I received a 1970-S Lincoln cent in change the other day. It surprised me. All of the luster was gone, but it is probably a strong XF-45.
Too bad I didn’t find one in my change 40 years ago. The coin would have been much more appreciated as I was still in thrall to the magic “S” mintmark.
To be sure, the 1970-S was not in the same league as the 1909-S VDB or the 1931-S – or even the 1955-S that I had struggled to find in change some years earlier.
But it was an “S.” I wanted it. That was all that mattered. I was so taken with the mintmark that for a time I even had 10 BU rolls of the 1969-S.
But I did not find the 1970-S in a timely fashion. The circulation finds era had ended by 1970. I looked through a greatly reduced number of cents over the course of a year as a result. Among those coins there was very little variety, basically a decade’s worth of the new Memorial design with a smattering of Wheat-backs.
When the “S” mintmark was revived for the circulating cent in 1968 after not having been used since 1955, it was because the nation needed every coin all of the Mint’s facilities could produce, including San Francisco. So the “S” cent was reborn.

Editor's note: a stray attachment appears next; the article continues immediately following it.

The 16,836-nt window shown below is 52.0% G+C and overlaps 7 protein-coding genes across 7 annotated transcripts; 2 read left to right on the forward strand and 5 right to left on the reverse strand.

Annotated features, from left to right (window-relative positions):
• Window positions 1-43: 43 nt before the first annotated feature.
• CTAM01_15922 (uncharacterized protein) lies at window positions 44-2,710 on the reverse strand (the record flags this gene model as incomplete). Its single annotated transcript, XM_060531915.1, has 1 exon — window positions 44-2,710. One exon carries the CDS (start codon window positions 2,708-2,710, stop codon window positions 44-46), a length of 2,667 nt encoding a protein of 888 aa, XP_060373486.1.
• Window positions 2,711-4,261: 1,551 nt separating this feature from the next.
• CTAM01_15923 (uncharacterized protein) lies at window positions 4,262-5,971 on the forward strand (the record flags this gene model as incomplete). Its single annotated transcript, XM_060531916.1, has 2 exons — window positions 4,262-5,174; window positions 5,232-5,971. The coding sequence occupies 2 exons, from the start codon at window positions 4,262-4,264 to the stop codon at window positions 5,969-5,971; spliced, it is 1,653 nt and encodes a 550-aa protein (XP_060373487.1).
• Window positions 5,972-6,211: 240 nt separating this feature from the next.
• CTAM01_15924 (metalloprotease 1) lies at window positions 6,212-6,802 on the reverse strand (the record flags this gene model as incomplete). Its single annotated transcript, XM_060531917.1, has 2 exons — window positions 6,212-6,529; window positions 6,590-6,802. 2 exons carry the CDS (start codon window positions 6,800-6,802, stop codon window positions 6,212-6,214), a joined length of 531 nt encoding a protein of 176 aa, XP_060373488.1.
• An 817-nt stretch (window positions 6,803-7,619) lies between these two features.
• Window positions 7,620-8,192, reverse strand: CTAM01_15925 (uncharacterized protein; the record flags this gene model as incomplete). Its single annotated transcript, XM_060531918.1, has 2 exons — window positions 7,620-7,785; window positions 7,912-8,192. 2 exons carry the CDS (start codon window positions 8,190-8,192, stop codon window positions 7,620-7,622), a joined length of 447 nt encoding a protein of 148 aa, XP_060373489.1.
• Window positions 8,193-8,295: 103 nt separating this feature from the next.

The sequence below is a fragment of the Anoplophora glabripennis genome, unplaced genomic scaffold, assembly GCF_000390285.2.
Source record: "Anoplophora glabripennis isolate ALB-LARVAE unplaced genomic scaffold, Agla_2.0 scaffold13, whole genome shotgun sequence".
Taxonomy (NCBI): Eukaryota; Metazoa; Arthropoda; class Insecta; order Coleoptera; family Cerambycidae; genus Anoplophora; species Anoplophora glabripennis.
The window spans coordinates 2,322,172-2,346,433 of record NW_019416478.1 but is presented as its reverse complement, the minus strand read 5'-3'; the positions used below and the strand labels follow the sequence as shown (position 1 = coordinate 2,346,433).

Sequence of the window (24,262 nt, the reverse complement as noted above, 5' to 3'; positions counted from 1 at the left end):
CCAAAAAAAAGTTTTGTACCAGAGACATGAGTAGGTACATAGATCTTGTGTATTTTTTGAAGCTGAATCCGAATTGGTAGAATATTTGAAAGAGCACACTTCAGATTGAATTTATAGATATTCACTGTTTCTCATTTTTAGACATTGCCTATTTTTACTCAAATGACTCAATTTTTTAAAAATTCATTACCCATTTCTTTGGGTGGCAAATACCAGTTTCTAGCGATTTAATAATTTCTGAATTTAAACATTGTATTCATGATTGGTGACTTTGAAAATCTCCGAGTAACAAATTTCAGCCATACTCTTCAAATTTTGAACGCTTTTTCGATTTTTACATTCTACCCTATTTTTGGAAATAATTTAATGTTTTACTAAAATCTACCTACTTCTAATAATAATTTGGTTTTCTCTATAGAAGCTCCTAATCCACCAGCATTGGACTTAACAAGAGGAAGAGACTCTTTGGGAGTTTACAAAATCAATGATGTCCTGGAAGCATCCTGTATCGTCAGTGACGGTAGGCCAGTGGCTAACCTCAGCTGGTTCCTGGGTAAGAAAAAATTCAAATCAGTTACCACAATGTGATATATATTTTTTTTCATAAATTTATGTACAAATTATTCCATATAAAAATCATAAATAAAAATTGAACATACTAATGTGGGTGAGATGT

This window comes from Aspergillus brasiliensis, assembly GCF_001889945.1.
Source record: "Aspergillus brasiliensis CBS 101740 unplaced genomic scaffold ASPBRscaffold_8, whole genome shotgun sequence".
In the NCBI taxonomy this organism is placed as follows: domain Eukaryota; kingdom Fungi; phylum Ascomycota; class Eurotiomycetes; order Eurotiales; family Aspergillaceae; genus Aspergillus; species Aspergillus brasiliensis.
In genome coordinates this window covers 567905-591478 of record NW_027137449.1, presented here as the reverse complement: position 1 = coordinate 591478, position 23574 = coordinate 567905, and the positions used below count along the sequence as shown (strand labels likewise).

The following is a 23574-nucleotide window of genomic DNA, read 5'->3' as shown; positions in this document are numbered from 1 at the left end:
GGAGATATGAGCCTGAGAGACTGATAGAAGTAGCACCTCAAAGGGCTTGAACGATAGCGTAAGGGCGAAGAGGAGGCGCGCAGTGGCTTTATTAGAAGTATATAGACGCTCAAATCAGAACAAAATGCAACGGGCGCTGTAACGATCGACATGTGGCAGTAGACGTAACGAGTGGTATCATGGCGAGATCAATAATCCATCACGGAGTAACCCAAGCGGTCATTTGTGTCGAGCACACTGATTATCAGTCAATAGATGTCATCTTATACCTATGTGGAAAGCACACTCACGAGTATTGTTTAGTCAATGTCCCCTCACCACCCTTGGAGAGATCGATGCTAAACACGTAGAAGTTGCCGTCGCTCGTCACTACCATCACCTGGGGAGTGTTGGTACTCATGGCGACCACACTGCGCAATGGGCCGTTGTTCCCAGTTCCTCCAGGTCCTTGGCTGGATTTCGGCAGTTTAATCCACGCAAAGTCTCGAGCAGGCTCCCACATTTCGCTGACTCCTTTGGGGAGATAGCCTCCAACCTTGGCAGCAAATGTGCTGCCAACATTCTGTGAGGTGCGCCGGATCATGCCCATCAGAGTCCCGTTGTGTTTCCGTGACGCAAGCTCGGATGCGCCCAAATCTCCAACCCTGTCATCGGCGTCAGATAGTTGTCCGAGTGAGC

This created a short series of seven nonproof “S” mint cents that ended in 1974. It ended for exactly the same reason as it started. There was a shortage of cents. But this time, Mint Director Mary Brooks thought that collectors were saving too many of the “S” mintmarked coins, thus contributing to the shortage, so why have San Francisco crank out any when Denver and Philadelphia could do the job so much more efficiently?
This was a mini-revival of the reasoning behind the removal of mintmarks from all coins in 1965.
So the “S” mintmark was removed from circulating coins for the last time. Though as I found the other day, remnants of that time are still to be found occasionally.